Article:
Migrants in India fill the dingy lanes of most large cities in India. They are the “outsiders” found in clusters in different states within India. They learn that the name of the game is to survive. So they quickly learn to imbibe the culture of the state they migrate to to start a new life away from their homes. They make attempts to forget their past and also tenaciously try to hold on to the fond memories of their parents and siblings, like a shrinking balloon that wrinkles and crumbles over time, lost among the milieu.
Most migrants flee their homes for a better life outside.
The majority of minor girls are sold into brothels in the trafficking industry. These innocent girls are sold to the highest bidder. Most often, these girls are bought into the flesh trade by a relative or a friendly neighbour who promises the family a good income for the family. These girls are also from our neighbouring countries, like, Nepal, and Bangladesh. We can also find such practices in Indian states like West Bengal and Darjeeling, where girls are sold into bigger cities to the madam who slowly initiates her into the flesh trade.
The migrant girls most often can’t speak the local dialect. So they are at a loss where the pricing is negotiated and have zero knowledge of how to even register a complaint with the authorities.
If the girl dares to protest, she is mercilessly beaten by the owner, who has paid to buy her. These girls are also cheated of their money and left unattended if they catch incurable diseases.
Kolkata has an influx of migrant workers from Punjab, Bihar, Assam, the North Eastern States of India, and Bangladesh. Most of them have risked their lives to migrate in search of a better way of life.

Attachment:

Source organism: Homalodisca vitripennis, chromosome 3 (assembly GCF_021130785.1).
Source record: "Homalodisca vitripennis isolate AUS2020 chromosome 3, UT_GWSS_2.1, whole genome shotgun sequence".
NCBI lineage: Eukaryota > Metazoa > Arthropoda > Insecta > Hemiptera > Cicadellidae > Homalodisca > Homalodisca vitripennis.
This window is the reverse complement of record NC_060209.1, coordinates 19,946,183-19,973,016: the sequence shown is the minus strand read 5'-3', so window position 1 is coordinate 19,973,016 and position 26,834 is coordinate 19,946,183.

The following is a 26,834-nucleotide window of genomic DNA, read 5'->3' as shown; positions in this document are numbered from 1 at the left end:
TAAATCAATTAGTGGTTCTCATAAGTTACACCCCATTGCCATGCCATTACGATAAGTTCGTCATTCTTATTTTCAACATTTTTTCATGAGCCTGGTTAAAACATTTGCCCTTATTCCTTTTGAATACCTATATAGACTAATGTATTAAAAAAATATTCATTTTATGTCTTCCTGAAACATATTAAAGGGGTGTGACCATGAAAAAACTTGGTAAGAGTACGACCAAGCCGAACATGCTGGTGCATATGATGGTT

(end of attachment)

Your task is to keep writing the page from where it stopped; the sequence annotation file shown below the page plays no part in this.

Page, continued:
Out of West Bengal’s 23 districts, 10 share a border with Bangladesh. The border lines are made of barbed wire that separates the countries. The migration from Bangladesh into India happens when the border gates are opened. Many smuggle the girls to be sold into India.
Many women have been married in India, whereas the family still lives in Bangladesh. These women wait for the day, once a year to meet their siblings or parents. They share their emotions, fruits, and clothes as gifts across the barbed wire with a long, drawn stick that they reach out across the wires.
Talking to Zarina, 24, who left her home at the age of 11 when her mother died, she said, “My family was poor. I am the eldest among my siblings. My father was not perturbed when a neighbour offered to take me to Shillong to work as a domestic help in someone’s home. I went along with him from Assam to Shillong. The lady of the house made me toil like a donkey. I was asked to cook Maggi for children in the home but they never offered me anything.”
Zarina’s eyes filled up with tears as she continued, “I miss my mother, but my father is totally disinterested in my well-being. I have got the news that my younger sister and her boyfriend died in the floods of Assam while crossing the river, but I think she got away lucky. No man is willing to marry me, and the road back home is also shut.”
Like Zarina from Assam, many Bangladeshi girls are also smuggled every day to work in India. The Radcliffe line was drawn between West Pakistan (now Pakistan) and India on the western side and between India and East Pakistan (now Bangladesh) on the eastern side of the subcontinent. The length of the Radcliffe Line is 3223 kilometers. It was established in August 1947, but there are maybe double or triple the number of people who are lost in cities in India, crossing the mark of the estimated numbers as per the records.
According to the last census report, there are four crore migrant workers in India.
Migration isn’t a story of glory. It is a battle of loss and longing, found among the migrants who get together in groups, trying to find familiarity in the unfamiliar surroundings around them.